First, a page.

Scans such as a chest X-ray may also be carried out if it is felt your organs have been affected.

Treatment

Leptospirosis is usually treated with a course of antibiotics, although their effectiveness has not been conclusively proven.

Most cases of leptospirosis are mild and can be successfully treated with a five to seven-day course of antibiotic tablets. Penicillin or a tetracycline antibiotic called doxycycline are the preferred choices.

Common side effects of antibiotics include:

These side effects should pass once you complete the course of antibiotics. An alternative antibiotic, such as erythromycin, can also be used.

It is very important that you finish the prescribed course of antibiotics, even if you are feeling better. This is because stopping treatment before all of the bacteria have been killed may trigger the return of a more serious infection.

Painkillers that are available over the counter, such as paracetamol or ibuprofen, can be used to help relieve symptoms such as headache, high temperature and muscle pain.

Contact your doctor for advice if, despite treatment, your symptoms fail to improve after seven days.

More information about the medicines that are used to treat leptospirosis can be found on the [leptospirosis medicines guide page].

Severe leptospirosis

If you develop a more severe leptospirosis infection, you will need to be admitted to hospital. The underlying infection will be treated with intravenous antibiotics (antibiotics that are injected directly into the bloodstream).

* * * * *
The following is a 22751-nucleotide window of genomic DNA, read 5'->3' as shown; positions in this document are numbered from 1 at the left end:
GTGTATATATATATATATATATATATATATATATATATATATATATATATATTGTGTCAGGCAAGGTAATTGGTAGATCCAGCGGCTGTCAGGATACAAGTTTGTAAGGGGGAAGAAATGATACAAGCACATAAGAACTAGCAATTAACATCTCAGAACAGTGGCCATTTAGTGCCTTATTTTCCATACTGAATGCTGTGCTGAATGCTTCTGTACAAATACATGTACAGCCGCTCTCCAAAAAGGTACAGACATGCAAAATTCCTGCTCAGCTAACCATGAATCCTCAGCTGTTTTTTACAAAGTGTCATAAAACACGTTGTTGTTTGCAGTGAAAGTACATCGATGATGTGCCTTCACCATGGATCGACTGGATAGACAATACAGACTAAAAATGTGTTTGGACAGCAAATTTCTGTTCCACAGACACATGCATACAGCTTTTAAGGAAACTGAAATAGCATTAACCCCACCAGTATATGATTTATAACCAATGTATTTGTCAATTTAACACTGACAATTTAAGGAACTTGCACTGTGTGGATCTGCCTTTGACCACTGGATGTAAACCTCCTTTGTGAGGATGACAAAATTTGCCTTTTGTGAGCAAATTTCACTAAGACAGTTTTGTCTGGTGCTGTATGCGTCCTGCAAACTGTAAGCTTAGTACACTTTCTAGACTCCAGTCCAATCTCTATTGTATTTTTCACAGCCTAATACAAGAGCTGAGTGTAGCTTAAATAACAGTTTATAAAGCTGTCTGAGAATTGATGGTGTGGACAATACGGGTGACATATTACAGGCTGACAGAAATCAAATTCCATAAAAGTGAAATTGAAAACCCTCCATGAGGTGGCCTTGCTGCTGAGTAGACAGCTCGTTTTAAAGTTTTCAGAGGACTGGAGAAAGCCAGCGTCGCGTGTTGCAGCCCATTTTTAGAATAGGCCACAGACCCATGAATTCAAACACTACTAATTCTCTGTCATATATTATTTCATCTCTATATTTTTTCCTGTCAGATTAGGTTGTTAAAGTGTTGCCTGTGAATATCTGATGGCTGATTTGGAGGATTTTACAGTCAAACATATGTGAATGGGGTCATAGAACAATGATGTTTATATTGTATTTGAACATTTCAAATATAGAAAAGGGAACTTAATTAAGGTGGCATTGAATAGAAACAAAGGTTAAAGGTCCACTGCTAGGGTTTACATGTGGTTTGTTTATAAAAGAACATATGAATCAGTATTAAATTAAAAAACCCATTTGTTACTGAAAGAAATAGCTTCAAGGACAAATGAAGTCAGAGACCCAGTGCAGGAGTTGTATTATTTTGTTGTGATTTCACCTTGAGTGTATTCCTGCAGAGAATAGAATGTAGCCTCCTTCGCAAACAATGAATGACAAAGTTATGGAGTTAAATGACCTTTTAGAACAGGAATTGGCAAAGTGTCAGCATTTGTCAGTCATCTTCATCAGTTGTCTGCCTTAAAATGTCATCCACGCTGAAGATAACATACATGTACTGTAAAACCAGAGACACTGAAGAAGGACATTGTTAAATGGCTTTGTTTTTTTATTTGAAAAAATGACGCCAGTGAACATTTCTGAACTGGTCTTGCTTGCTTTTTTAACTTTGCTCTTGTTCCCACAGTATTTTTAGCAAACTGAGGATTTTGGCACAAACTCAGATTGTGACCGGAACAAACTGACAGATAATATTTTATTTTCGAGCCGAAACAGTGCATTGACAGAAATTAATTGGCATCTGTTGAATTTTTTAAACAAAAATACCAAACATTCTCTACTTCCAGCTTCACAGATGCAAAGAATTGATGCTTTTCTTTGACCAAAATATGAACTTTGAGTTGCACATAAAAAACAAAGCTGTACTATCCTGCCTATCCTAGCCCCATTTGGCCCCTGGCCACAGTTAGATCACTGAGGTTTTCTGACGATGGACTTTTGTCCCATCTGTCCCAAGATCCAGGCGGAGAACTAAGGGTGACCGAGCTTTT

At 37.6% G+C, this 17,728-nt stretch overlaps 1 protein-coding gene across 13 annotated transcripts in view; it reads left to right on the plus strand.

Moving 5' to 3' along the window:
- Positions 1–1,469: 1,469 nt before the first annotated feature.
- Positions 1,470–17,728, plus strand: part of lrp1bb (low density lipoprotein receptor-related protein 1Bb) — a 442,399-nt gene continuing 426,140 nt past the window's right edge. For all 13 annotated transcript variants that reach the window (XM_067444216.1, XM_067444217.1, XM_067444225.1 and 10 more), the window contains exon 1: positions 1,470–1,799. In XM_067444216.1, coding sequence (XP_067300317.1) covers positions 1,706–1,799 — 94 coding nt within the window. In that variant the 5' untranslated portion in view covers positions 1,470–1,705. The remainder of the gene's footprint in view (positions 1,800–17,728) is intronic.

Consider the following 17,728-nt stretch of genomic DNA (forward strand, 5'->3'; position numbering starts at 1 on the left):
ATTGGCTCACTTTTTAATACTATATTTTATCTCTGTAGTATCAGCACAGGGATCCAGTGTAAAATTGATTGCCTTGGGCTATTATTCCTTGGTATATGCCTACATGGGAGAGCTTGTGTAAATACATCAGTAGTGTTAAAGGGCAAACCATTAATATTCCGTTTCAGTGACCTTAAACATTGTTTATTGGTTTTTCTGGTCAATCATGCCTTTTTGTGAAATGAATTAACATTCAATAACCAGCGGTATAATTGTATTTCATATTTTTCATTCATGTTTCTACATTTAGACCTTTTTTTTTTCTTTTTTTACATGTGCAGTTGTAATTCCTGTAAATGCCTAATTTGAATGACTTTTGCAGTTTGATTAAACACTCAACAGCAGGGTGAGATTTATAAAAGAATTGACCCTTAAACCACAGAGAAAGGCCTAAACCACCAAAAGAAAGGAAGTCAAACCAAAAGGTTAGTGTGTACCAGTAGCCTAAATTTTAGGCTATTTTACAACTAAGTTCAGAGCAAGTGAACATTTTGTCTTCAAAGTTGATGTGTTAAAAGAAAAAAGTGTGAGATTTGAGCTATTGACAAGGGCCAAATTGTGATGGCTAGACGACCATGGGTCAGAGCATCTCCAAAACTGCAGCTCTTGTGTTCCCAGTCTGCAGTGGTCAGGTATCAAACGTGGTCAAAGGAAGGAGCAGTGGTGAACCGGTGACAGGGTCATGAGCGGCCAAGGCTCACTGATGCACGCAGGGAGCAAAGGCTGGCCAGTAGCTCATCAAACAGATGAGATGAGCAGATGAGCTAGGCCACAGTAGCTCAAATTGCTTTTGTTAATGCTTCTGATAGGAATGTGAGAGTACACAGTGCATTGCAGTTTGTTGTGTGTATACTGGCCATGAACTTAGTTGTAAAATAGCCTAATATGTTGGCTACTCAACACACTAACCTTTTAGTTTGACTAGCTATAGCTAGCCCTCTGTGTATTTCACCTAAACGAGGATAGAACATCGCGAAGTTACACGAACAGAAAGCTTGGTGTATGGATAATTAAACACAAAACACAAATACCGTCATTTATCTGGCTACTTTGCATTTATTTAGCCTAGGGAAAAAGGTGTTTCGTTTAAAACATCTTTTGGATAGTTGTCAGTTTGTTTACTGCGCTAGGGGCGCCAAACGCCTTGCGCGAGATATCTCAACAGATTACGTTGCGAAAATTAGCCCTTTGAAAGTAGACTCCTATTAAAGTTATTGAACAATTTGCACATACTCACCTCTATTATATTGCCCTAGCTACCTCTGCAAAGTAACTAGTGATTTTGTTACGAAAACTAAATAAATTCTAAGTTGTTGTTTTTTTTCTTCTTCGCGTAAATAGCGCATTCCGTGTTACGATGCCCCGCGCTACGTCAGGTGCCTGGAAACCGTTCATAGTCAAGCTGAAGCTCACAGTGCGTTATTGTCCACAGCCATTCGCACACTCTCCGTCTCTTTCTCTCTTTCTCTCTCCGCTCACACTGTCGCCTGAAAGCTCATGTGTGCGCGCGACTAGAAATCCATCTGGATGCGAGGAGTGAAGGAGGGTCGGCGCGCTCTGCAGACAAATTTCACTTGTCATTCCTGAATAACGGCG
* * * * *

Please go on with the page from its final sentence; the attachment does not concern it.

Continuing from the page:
If you have experienced organ damage, additional equipment may be required to support the functions of your body. For example:

  • a ventilator to assist your breathing
  • dialysis, which is where the functions of your kidneys are artificially replicated by removing waste materials from your blood
  • intravenous fluids to restore the fluids and nutrients in your body

The amount of time that you will need to spend in hospital will depend on how well you respond to the antibiotics and the extent of any organ damage. Some people may be well enough to leave hospital within a few weeks, while others may require several months of hospital care.

Prevention

Although leptospirosis is rare, there are some simple steps can help reduce your chances of developing the condition.

Water sports

Although rates of leptospirosis can be very low so there is no reason why you should not participate in freshwater recreational activities such as swimming, sailing, water skiing or windsurfing.